Keosauqua, Iowa Road Trip

Last Thursday was the day I spoke at the Van Buren County Hospital Women’s Health Fair at Keosauqua, Iowa. Wow! Did I get more out of the day than just speaking and selling books. Although being there did give me a chance to meet a lot of friendly people and spread the word about my books.

That morning, the sun shone brightly on Iowa fields filled with combines and tractors. The farther south we drove, the more leaves colored. The hundred and twelve miles was fairly flat land. We drove through smaller villages except for Fairfield, a college town. The two hours flew by as we enjoyed looking at the scenic countryside.

The visitors guide 2010 says "Keosauqua, the county seat, (pop. 1066) is the largest village in Van Buren County. It is located in the center of the county within the horseshoe bend of the Des Moines River. Keosauqua is a community of friendly neighbors with small town hospitality." I couldn’t have said that better myself.

The courthouse is the oldest in Iowa and on the National Register of Historic Places. Second oldest in the country. In 1846, the courthouse was the scene of the first legal death sentencing and hanging in Iowa. Don’t know when the town was founded but that statement tells me some time around 1846.

Van Buren Hospital is a much needed medical benefit to everyone as all our county hospitals are. The building was filled with friendly staff, and volunteers manned a table to greet the visitors at the door. The grounds were neatly groomed with trees and flowers beds. Stones had the name of people on them that the spots were dedicated to.

The health fair tables were spread out from one end of the building to the other down the maze of halls. Women came, interested in information about diseases that will or have affected them. Plus, there were other businesses doing therapy, massages, selling children books, nutrition drinks and much more. I had a drawing for one of my books. The addresses on the papers in my basket proved women were willing to drive some distance to attended this annual event.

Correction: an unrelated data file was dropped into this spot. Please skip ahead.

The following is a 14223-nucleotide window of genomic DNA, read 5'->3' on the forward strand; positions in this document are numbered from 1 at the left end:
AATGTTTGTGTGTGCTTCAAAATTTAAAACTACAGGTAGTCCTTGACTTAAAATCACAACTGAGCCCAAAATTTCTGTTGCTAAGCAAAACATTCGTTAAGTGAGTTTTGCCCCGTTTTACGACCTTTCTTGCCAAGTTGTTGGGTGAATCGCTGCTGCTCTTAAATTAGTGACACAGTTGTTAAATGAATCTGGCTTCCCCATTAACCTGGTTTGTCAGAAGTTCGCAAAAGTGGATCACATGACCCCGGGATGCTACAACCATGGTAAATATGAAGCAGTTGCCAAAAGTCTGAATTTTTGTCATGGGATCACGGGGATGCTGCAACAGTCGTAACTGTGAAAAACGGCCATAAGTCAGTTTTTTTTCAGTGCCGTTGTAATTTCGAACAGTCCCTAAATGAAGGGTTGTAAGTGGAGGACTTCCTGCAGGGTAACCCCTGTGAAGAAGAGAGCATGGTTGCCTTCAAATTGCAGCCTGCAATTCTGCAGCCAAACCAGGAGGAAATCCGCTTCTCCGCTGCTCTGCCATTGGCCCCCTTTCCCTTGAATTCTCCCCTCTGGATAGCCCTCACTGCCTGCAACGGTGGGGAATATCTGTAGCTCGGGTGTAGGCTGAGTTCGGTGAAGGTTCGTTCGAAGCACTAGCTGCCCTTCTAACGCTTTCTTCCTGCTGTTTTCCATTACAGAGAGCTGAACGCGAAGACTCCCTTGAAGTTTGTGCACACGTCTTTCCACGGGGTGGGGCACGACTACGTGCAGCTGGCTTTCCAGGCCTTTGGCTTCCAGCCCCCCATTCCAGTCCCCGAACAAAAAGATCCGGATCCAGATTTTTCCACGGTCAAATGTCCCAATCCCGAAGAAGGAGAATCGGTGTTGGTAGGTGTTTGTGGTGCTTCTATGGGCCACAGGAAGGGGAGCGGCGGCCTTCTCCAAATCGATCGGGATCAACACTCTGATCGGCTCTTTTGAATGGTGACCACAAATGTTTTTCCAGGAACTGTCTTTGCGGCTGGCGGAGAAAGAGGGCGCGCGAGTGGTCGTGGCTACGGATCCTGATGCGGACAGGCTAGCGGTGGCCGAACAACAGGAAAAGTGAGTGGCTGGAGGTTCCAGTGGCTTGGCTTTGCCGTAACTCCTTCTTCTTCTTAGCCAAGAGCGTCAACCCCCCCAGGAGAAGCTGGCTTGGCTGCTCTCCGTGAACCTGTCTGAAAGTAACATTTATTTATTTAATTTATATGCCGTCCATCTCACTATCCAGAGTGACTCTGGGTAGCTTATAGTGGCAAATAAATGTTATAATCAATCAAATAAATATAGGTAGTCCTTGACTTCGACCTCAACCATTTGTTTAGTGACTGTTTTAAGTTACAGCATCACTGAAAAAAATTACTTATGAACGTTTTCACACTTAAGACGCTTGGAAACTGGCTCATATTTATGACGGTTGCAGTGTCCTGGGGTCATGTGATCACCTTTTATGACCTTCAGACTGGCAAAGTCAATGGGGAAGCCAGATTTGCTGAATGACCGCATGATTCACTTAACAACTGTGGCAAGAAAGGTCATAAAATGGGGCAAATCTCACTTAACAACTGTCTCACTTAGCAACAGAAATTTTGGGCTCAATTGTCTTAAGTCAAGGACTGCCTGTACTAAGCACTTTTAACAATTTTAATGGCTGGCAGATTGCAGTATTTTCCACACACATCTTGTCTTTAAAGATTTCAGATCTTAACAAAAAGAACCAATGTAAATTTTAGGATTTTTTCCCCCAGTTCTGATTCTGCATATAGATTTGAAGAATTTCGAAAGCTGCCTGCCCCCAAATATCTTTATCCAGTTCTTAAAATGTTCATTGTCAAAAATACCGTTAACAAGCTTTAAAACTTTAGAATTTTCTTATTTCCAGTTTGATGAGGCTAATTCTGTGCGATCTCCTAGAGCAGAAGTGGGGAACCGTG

Now step out of this modern hospital and tour the town. I loved that Keosauqua has preserved buildings that must have been some of the first built when the town was settled in the 1800’s. By now a lot of small towns historic buildings have been torn down to make way for progress. This is a town that would make a good back drop for the type of movies I’d like to watch.

We drove down a street headed east and watched a fisherman unload his boat into the Des Moines River’s fast currant right in front of us. We turned the corner. That street ran between the river and century or better old Riverbend hotel with a porch on the end that was built around the front of the building as well. If the long modern bridge hadn’t been in view, I might have expected a riverboat to slowly round the bend and trappers in canoes gliding over to dock. They’d be coming to town to sell their bundle of furs in the back of the boat. Perhaps, women, in their finery, holding onto a parasol and paper fan sat on the porch, waiting to go up the gang plank of that riverboat for a ride back home. No, the ladies sitting there was just enjoying the view while they ate their sack lunch.